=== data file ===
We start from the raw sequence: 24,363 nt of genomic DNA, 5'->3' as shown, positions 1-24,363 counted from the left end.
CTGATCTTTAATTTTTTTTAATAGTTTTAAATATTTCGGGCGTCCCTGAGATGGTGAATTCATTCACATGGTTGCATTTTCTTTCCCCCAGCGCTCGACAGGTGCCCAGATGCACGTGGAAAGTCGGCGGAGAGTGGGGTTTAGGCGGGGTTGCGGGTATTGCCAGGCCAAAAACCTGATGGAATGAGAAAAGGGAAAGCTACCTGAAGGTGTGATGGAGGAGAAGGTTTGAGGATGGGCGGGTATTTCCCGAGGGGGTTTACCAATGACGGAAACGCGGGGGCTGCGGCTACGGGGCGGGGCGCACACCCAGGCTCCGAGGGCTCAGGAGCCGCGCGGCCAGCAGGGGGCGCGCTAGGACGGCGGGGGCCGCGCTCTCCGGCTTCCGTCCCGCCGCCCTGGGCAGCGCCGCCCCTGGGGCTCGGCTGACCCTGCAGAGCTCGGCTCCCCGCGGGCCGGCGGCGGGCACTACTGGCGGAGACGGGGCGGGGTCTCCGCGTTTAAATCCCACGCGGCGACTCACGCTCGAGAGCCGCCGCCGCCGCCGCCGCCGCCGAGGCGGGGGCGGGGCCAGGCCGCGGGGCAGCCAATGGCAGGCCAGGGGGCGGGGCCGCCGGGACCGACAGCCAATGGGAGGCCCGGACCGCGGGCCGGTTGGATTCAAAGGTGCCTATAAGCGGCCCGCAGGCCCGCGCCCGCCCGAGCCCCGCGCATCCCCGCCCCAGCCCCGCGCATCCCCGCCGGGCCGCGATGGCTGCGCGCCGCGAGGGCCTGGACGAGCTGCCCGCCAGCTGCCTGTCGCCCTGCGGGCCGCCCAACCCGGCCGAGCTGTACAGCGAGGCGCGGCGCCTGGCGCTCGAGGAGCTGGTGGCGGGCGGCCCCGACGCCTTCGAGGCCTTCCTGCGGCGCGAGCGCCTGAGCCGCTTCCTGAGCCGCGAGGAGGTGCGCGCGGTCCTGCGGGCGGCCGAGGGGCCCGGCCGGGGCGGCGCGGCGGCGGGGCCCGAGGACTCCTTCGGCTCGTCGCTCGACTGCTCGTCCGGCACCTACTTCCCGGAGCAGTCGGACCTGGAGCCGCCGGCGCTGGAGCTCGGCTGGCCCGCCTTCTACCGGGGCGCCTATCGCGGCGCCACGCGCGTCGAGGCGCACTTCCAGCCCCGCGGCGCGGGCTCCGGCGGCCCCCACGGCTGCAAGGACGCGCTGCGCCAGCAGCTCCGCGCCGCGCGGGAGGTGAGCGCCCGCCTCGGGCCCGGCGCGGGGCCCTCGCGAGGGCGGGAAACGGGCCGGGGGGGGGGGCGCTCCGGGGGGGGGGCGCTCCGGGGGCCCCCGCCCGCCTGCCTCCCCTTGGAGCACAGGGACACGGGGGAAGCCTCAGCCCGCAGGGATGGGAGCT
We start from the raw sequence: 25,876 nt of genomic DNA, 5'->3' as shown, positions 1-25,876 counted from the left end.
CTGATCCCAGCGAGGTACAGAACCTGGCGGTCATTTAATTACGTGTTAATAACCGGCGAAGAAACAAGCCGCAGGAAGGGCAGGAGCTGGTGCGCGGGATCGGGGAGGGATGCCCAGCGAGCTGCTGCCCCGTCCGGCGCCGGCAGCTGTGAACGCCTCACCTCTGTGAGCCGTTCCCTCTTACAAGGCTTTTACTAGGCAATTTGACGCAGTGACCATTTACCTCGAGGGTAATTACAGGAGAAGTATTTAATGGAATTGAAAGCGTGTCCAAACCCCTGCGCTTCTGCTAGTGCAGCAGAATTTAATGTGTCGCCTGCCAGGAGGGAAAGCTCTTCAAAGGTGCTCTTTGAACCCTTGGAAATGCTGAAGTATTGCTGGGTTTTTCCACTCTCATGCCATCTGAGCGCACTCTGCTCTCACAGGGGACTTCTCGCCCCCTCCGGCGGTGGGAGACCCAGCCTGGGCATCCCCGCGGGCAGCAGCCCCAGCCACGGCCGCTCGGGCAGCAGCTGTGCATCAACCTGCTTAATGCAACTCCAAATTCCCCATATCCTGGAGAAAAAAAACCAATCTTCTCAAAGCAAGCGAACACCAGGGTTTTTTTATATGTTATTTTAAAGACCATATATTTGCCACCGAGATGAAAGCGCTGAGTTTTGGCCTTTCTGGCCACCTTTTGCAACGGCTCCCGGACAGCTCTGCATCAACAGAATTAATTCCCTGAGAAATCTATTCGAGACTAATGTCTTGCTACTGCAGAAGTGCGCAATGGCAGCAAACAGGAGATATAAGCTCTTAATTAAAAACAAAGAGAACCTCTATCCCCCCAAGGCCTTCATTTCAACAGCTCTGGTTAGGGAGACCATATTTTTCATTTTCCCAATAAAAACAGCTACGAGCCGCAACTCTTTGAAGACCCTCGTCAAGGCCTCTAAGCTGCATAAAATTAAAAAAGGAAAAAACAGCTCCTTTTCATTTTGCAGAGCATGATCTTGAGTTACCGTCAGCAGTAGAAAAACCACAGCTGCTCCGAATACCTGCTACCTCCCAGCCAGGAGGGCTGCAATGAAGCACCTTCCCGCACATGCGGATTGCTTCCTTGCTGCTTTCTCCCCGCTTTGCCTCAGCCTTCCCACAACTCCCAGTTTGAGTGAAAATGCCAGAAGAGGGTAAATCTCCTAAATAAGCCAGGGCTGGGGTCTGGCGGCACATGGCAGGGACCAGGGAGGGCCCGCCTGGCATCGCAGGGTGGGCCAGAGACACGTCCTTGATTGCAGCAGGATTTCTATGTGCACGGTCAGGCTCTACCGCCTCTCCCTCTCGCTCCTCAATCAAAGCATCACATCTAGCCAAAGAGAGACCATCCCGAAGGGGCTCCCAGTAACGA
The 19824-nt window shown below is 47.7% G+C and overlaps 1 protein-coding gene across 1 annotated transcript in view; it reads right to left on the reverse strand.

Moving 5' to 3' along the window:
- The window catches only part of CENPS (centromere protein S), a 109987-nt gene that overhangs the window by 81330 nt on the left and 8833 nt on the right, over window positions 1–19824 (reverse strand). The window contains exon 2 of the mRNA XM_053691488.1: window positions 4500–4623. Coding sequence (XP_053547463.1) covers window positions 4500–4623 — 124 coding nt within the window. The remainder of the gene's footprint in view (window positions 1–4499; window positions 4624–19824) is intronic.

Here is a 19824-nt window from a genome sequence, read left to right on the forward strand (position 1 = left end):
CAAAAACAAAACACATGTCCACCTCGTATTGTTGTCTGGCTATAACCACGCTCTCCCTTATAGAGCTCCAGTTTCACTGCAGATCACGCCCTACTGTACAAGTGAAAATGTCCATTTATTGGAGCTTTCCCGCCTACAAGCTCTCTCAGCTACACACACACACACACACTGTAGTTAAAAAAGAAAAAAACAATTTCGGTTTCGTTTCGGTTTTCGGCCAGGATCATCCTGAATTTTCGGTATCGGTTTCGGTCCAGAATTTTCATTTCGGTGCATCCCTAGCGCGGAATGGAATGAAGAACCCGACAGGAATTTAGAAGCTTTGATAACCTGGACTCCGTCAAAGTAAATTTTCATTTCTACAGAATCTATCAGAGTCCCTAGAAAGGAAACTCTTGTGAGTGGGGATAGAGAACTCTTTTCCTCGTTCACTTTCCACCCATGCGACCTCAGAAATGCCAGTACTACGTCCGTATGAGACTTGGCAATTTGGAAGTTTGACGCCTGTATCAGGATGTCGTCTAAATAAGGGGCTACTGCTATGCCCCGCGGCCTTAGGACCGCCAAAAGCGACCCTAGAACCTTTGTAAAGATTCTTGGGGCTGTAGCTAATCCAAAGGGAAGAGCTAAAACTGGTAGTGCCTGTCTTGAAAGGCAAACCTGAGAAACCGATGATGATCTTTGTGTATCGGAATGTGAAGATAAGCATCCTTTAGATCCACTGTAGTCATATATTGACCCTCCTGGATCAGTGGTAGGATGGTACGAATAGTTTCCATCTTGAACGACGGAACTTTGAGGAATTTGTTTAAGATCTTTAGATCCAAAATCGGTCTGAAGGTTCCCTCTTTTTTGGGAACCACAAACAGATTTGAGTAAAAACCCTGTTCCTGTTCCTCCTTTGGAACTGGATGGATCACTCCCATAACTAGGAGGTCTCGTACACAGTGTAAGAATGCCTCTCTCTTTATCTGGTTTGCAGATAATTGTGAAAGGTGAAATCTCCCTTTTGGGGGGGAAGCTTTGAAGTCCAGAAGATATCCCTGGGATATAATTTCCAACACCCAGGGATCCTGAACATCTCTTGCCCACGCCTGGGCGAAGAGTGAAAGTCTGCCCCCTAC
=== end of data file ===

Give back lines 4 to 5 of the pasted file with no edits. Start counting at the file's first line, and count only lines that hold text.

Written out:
CTGATCCCAGCGAGGTACAGAACCTGGCGGTCATTTAATTACGTGTTAATAACCGGCGAAGAAACAAGCCGCAGGAAGGGCAGGAGCTGGTGCGCGGGATCGGGGAGGGATGCCCAGCGAGCTGCTGCCCCGTCCGGCGCCGGCAGCTGTGAACGCCTCACCTCTGTGAGCCGTTCCCTCTTACAAGGCTTTTACTAGGCAATTTGACGCAGTGACCATTTACCTCGAGGGTAATTACAGGAGAAGTATTTAATGGAATTGAAAGCGTGTCCAAACCCCTGCGCTTCTGCTAGTGCAGCAGAATTTAATGTGTCGCCTGCCAGGAGGGAAAGCTCTTCAAAGGTGCTCTTTGAACCCTTGGAAATGCTGAAGTATTGCTGGGTTTTTCCACTCTCATGCCATCTGAGCGCACTCTGCTCTCACAGGGGACTTCTCGCCCCCTCCGGCGGTGGGAGACCCAGCCTGGGCATCCCCGCGGGCAGCAGCCCCAGCCACGGCCGCTCGGGCAGCAGCTGTGCATCAACCTGCTTAATGCAACTCCAAATTCCCCATATCCTGGAGAAAAAAAACCAATCTTCTCAAAGCAAGCGAACACCAGGGTTTTTTTATATGTTATTTTAAAGACCATATATTTGCCACCGAGATGAAAGCGCTGAGTTTTGGCCTTTCTGGCCACCTTTTGCAACGGCTCCCGGACAGCTCTGCATCAACAGAATTAATTCCCTGAGAAATCTATTCGAGACTAATGTCTTGCTACTGCAGAAGTGCGCAATGGCAGCAAACAGGAGATATAAGCTCTTAATTAAAAACAAAGAGAACCTCTATCCCCCCAAGGCCTTCATTTCAACAGCTCTGGTTAGGGAGACCATATTTTTCATTTTCCCAATAAAAACAGCTACGAGCCGCAACTCTTTGAAGACCCTCGTCAAGGCCTCTAAGCTGCATAAAATTAAAAAAGGAAAAAACAGCTCCTTTTCATTTTGCAGAGCATGATCTTGAGTTACCGTCAGCAGTAGAAAAACCACAGCTGCTCCGAATACCTGCTACCTCCCAGCCAGGAGGGCTGCAATGAAGCACCTTCCCGCACATGCGGATTGCTTCCTTGCTGCTTTCTCCCCGCTTTGCCTCAGCCTTCCCACAACTCCCAGTTTGAGTGAAAATGCCAGAAGAGGGTAAATCTCCTAAATAAGCCAGGGCTGGGGTCTGGCGGCACATGGCAGGGACCAGGGAGGGCCCGCCTGGCATCGCAGGGTGGGCCAGAGACACGTCCTTGATTGCAGCAGGATTTCTATGTGCACGGTCAGGCTCTACCGCCTCTCCCTCTCGCTCCTCAATCAAAGCATCACATCTAGCCAAAGAGAGACCATCCCGAAGGGGCTCCCAGTAACGA
The 19824-nt window shown below is 47.7% G+C and overlaps 1 protein-coding gene across 1 annotated transcript in view; it reads right to left on the reverse strand.